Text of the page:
The three automobile companies that have signed agreements with the government to establish vehicle assembly plants in the country say they are on track to put their first vehicles on Ghana’s roads by next year.
While VW is expected to deliver the first car by the first quarter of next year, Toyota is looking at August and Nissan before 2020 ends.
All three companies have acquired lands for setting up the plants, while working towards meeting all the regulatory requirements.
The General Manager of Nissan West Africa, Mr Imad Antoine Ghorayeb, told the Daily Graphic that the company had already established its West Africa Regional Office and begun training sales and after-sales technicians in the sub-region ahead of production.
He said by the end of 2019, it would employ administrative staff to run the office.
“The kick-off of Nissan operations in Ghana should be around the first quarter of 2020, but you should be driving the first Nissan cars before the end of 2020,” he said.
He said the plant would be sited at the Tema Industrial Enclave, adding that the Tema area was chosen because of its proximity to the port to make it easy for transportation.
The Japanese multinational automobile manufacturer, Nissan, signed a memorandum of understanding (MoU) with Ghana in November last year to establish an assembly plant in Ghana.
Nissan, which leads the new car sales market in Ghana with a 32 per cent market share, plans to make Ghana its sales hub in West Africa.
Toyota Ghana’s Semi Knocked-Down (SKD) Project Coordinator, Mr Collins Donkor, told the Daily Graphic that the company was in the process of acquiring a building which would be modified to suit the needs of the plant.
While declining to give the location of the site, Mr Donkor said Toyota had considered the option of putting up the facility from scratch, but given the time limitation, it decided to acquire a property to modify it to meet the needs of the facility, which was expected to put Ghana’s auto manufacturing development policy in full gear.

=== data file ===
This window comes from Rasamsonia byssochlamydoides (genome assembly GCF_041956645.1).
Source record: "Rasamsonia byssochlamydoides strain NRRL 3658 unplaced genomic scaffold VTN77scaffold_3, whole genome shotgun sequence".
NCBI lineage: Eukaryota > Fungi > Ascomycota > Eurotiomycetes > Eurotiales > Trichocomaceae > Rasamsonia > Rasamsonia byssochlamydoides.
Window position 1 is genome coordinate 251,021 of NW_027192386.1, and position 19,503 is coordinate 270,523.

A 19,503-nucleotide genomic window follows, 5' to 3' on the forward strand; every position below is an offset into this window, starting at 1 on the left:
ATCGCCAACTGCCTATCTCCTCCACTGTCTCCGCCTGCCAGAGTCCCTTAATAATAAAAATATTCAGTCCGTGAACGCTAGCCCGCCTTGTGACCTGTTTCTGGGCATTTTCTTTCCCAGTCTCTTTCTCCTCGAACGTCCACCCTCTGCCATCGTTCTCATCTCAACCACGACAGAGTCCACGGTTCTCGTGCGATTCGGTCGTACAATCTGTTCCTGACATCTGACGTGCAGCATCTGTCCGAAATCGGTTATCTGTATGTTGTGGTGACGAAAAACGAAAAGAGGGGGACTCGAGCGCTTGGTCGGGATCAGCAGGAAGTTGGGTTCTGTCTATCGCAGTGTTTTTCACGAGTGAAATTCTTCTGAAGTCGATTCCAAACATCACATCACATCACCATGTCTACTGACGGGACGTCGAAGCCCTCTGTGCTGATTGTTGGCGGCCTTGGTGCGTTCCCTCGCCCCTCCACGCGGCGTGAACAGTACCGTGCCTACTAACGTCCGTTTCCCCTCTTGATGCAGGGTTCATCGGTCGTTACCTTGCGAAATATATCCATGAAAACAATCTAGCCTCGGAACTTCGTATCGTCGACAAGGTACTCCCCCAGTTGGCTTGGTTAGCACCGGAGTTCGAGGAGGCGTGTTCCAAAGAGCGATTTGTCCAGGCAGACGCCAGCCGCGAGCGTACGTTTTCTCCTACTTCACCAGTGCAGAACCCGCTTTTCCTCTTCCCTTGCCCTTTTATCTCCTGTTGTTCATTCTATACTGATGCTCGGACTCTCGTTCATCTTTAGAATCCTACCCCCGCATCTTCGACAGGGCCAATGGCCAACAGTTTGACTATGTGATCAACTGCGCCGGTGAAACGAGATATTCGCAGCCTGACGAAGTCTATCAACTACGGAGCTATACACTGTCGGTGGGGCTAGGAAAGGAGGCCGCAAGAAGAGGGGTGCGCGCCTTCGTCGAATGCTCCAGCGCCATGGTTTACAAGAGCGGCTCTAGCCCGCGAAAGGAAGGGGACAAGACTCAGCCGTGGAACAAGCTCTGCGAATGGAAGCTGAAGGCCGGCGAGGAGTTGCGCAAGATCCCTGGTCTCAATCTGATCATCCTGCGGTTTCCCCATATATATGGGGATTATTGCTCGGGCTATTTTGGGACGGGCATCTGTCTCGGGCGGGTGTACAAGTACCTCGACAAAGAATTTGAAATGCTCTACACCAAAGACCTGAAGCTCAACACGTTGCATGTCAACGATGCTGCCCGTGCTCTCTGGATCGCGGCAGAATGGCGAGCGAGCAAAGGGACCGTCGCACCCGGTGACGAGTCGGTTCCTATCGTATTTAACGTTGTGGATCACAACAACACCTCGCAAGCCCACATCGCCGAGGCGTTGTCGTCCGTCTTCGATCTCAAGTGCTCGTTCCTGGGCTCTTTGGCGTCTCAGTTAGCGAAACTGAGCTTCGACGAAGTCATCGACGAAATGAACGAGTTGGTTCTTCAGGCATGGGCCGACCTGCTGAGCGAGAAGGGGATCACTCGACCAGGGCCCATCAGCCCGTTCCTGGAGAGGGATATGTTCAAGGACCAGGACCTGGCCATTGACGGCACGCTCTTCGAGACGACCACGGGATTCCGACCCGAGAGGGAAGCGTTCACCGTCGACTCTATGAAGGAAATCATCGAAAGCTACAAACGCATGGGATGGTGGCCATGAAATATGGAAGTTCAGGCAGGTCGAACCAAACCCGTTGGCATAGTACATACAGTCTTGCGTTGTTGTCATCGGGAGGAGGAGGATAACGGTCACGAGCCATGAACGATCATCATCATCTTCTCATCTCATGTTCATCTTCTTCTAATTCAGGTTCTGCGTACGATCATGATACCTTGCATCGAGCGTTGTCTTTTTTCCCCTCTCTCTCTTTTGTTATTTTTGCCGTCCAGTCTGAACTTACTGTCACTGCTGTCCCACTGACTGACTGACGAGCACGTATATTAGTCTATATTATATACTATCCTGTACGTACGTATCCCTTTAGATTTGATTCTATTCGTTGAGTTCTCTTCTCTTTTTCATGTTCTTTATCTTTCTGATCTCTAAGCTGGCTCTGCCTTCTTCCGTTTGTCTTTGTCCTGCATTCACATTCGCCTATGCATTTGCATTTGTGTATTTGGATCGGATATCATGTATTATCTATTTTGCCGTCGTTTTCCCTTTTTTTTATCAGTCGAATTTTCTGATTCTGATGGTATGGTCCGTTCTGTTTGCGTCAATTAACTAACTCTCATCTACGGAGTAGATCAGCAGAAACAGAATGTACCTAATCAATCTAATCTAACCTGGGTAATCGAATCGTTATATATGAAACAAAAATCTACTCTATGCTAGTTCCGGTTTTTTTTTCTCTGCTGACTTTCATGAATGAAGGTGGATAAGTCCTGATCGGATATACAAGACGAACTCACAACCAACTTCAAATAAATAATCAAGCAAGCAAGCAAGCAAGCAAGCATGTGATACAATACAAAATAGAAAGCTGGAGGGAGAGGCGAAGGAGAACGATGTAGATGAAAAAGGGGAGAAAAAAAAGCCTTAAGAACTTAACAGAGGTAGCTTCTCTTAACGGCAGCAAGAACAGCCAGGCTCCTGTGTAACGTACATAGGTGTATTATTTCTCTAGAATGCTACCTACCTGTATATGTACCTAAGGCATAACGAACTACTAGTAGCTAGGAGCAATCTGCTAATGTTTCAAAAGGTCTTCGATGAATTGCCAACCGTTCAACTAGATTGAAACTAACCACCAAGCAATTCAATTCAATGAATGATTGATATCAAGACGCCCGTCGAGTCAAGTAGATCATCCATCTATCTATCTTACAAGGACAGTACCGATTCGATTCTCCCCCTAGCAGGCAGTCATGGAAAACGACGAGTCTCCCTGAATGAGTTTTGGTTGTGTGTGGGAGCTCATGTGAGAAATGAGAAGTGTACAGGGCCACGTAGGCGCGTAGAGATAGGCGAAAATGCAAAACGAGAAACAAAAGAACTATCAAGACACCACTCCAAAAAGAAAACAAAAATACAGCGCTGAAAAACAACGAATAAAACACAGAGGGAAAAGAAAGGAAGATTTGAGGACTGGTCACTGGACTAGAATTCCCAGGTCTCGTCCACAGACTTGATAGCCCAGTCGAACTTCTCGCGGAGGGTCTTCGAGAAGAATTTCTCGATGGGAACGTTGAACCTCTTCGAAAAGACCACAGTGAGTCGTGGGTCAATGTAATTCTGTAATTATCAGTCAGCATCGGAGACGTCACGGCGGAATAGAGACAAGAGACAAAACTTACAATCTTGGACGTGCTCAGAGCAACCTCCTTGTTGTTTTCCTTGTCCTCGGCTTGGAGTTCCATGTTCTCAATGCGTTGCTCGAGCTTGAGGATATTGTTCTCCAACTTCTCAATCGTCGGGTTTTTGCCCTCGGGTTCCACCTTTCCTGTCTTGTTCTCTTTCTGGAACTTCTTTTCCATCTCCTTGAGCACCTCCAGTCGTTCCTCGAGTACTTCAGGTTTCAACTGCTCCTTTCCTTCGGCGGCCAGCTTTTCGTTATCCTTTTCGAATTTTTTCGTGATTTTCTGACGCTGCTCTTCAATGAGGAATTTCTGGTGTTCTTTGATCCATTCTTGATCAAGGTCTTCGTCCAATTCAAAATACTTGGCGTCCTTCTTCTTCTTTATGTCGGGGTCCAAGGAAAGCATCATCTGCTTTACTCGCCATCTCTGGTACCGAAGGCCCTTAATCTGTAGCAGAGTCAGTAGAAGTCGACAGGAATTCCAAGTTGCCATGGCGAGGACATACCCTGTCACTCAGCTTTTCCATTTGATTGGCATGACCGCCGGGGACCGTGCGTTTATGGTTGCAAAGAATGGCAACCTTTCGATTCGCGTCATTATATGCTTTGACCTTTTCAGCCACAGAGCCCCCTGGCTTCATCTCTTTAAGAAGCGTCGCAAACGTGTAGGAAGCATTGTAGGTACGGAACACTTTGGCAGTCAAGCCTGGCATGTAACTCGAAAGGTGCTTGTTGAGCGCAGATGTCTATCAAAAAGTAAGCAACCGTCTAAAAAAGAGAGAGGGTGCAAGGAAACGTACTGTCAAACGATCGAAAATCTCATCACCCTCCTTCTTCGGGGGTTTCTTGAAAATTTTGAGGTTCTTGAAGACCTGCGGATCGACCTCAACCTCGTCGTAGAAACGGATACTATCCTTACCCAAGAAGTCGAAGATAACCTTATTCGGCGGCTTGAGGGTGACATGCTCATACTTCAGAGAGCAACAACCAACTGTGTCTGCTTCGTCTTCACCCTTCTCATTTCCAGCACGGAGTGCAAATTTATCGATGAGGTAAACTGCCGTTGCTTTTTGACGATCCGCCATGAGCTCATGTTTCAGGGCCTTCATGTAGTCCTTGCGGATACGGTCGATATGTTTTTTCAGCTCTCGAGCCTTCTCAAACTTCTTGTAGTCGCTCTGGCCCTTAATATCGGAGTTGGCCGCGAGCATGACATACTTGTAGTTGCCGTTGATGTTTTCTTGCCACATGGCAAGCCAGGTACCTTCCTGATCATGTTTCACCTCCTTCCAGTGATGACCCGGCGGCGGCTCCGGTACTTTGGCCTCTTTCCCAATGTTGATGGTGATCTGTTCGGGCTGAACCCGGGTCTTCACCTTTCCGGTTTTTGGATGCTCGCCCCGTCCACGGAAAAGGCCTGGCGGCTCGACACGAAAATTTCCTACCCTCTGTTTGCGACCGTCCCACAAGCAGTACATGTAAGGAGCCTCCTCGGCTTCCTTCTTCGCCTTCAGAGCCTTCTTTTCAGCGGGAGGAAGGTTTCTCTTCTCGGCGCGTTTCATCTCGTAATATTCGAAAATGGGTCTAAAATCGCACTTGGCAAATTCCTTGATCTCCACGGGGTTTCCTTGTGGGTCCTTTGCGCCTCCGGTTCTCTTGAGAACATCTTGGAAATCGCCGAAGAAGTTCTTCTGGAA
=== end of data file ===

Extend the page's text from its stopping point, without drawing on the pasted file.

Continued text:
Toyota Tsusho Corporation, on August 28, 2019, signed an MoU with the government of Ghana for the establishment of a Toyota and Suzuki assembly plant in Ghana on the day the company bought almost a five per cent stake in Suzuki.
The General Manager of Universal Motors, Mr Kevin Ackerberg, said the company had gone far with its preparations, with the only hold up being the registration of the company.
He said the authorised distributors of VW vehicles had a facility with a capacity of about 1,000 to 2,000 units a year, but was quick to add that in the near future, the company would build a plant that could produce 10,000 to 15,000 units a year.
“We have got vehicles to be shipped to us at this stage. By the first quarter of next year, our first car assembled here will be ready,” he said.
In August last year, VW signed an MoU with the government of Ghana to begin the process of establishing an assembly plant in the country to serve the West African sub-regional market.
Ghana’s auto policy
The MoUs with the auto giants followed the government’s announcement of the Ghana Automotive Manufacturing Development Programme (GAMDP), which the Nana Akufo-Addo administration hopes will, among other things, generate high-quality skilled jobs in manufacturing, offer an import substitution and export promotion to improve the balance of payment.